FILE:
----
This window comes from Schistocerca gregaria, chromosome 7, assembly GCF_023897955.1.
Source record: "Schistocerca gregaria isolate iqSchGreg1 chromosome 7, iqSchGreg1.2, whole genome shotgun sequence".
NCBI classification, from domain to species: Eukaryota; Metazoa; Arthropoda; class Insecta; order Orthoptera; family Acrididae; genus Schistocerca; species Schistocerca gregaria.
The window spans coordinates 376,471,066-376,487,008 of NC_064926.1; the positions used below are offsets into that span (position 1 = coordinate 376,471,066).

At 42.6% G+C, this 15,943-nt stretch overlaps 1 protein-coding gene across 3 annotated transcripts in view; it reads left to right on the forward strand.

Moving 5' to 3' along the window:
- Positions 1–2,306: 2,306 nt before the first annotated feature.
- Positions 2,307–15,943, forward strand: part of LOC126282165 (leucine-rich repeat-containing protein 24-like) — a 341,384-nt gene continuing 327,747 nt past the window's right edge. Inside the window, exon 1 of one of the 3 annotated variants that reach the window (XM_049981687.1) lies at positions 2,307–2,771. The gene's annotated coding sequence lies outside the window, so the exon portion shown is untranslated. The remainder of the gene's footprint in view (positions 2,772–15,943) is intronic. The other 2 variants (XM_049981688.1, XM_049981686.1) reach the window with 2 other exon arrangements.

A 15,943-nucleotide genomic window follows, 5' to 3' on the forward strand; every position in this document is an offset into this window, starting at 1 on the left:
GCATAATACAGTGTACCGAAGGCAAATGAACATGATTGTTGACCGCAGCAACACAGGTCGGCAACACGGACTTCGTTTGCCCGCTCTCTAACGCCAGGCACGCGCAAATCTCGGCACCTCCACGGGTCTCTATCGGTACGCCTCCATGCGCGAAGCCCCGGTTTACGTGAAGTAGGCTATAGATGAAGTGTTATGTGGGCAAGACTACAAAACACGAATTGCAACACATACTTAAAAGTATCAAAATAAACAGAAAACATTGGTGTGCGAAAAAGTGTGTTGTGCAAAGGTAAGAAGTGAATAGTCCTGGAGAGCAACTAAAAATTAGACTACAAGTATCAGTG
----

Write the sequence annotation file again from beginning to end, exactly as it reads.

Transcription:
This window comes from Schistocerca gregaria, chromosome 7, assembly GCF_023897955.1.
Source record: "Schistocerca gregaria isolate iqSchGreg1 chromosome 7, iqSchGreg1.2, whole genome shotgun sequence".
NCBI classification, from domain to species: Eukaryota; Metazoa; Arthropoda; class Insecta; order Orthoptera; family Acrididae; genus Schistocerca; species Schistocerca gregaria.
The window spans coordinates 376,471,066-376,487,008 of NC_064926.1; the positions used below are offsets into that span (position 1 = coordinate 376,471,066).

At 42.6% G+C, this 15,943-nt stretch overlaps 1 protein-coding gene across 3 annotated transcripts in view; it reads left to right on the forward strand.

Moving 5' to 3' along the window:
- Positions 1–2,306: 2,306 nt before the first annotated feature.
- Positions 2,307–15,943, forward strand: part of LOC126282165 (leucine-rich repeat-containing protein 24-like) — a 341,384-nt gene continuing 327,747 nt past the window's right edge. Inside the window, exon 1 of one of the 3 annotated variants that reach the window (XM_049981687.1) lies at positions 2,307–2,771. The gene's annotated coding sequence lies outside the window, so the exon portion shown is untranslated. The remainder of the gene's footprint in view (positions 2,772–15,943) is intronic. The other 2 variants (XM_049981688.1, XM_049981686.1) reach the window with 2 other exon arrangements.

A 15,943-nucleotide genomic window follows, 5' to 3' on the forward strand; every position in this document is an offset into this window, starting at 1 on the left:
GCATAATACAGTGTACCGAAGGCAAATGAACATGATTGTTGACCGCAGCAACACAGGTCGGCAACACGGACTTCGTTTGCCCGCTCTCTAACGCCAGGCACGCGCAAATCTCGGCACCTCCACGGGTCTCTATCGGTACGCCTCCATGCGCGAAGCCCCGGTTTACGTGAAGTAGGCTATAGATGAAGTGTTATGTGGGCAAGACTACAAAACACGAATTGCAACACATACTTAAAAGTATCAAAATAAACAGAAAACATTGGTGTGCGAAAAAGTGTGTTGTGCAAAGGTAAGAAGTGAATAGTCCTGGAGAGCAACTAAAAATTAGACTACAAGTATCAGTG